At the end of Season 3 of Mad Men, Don Draper and the gang stage a mutiny after learning about their agency’s merger.
“How long do you think it’ll take us to be in a place like this again?” Roger Sterling says to Don before they skulk off into the night with file boxes and personal items.
Don pauses, and sighs. “I never saw myself working in a place like this,” he says.
The final scenes show the team huddled together in a hotel room, eating sandwiches as they make plans to start all over again.
Unfortunately, the real answer to Roger’s question was: “sometime between this season and the next one.” With the wave of a hand, in the first episode of Season 4, they were already back in new corporate offices.
I was so disappointed. How did they get there? What challenges did they face between that congenial huddle and sharing sandwiches in that tiny hotel room, and the new Manhattan address? That’s the show I wanted to see.
That very struggle is at the heart of Halt and Catch Fire, another AMC series that was initially billed as a kind of Mad Men for the ’80s computing industry, but it’s so much more than that.
I can hardly do it justice, so I will refer you to this wonderful writeup. Amid some very funny and colorful quotes from actor Toby Huss who plays John Bosworth, there’s this bit, which really caught me:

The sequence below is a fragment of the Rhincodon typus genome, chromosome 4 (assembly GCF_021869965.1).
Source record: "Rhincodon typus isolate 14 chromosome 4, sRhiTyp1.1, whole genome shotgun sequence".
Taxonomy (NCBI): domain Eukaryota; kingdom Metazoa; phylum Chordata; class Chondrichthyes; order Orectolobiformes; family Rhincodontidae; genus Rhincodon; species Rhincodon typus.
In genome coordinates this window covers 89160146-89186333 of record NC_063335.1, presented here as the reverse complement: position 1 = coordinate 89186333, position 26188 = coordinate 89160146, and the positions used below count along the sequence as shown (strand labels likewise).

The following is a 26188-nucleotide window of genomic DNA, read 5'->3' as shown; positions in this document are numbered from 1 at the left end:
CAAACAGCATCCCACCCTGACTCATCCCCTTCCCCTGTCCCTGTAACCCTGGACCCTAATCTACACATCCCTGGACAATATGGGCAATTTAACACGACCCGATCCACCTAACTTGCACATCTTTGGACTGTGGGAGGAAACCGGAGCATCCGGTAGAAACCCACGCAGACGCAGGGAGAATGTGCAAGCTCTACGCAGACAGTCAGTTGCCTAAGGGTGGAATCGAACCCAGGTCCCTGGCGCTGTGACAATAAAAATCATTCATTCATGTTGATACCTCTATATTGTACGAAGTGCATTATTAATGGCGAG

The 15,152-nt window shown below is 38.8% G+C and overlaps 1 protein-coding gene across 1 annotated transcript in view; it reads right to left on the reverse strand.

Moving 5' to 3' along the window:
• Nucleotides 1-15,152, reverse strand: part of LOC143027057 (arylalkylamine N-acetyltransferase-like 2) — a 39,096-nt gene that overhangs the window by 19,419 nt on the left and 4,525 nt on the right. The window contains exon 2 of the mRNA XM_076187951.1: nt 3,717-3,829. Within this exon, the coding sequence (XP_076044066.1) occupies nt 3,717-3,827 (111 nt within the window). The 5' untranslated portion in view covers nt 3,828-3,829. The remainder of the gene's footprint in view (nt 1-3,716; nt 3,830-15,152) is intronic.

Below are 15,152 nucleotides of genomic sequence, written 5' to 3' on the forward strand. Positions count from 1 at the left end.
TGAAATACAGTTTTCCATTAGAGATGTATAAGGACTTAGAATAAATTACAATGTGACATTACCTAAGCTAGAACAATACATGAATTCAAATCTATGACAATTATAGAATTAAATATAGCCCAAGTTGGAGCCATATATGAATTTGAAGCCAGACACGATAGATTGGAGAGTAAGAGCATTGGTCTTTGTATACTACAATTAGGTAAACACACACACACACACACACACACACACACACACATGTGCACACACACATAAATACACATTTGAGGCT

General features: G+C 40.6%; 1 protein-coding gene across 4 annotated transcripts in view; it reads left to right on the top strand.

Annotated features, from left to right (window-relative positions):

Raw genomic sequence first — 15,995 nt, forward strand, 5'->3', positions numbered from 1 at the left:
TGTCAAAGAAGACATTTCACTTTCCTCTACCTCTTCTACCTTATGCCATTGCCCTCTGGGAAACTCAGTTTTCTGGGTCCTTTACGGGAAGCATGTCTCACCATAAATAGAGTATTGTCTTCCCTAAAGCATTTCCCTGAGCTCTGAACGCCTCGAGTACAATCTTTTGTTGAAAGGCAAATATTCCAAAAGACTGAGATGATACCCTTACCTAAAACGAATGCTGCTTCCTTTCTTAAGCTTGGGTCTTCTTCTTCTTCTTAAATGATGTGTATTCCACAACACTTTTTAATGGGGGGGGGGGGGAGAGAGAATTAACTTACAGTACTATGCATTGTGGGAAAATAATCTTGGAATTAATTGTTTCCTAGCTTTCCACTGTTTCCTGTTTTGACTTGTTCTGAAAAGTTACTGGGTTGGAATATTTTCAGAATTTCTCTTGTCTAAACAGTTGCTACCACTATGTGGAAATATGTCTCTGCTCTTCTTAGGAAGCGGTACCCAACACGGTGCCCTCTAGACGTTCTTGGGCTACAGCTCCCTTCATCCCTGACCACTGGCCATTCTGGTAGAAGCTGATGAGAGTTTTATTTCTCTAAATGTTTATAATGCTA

…As we dug into the research, we looked for stories you couldn’t find online, and we got to interview a lot of people who made big contributions to the personal computer, but were forgotten by history. These people were part of something that was not recognized in its time as very important, and now means a great deal, so that’s a very fulfilling part of it…These entrepreneurial renegades–both real and fictional–did not run around free and funded by virtue of their big ideas. It’s not just the Teslas and Edison types that deliver the future. There are the nameless and uncredited middlemen, playing by ear, who see potential and connect the Teslas to the J.P. Morgans and the Googles and Facebooks to Sand Hill Road.
As much as we glorify “superstars” and “rockstars” these days and build cults of personality around CEOs, the unsung middlemen and women are always there too, toiling quietly behind the scenes.
That’s the story I want to write.
Is it your story? Then let’s mutiny.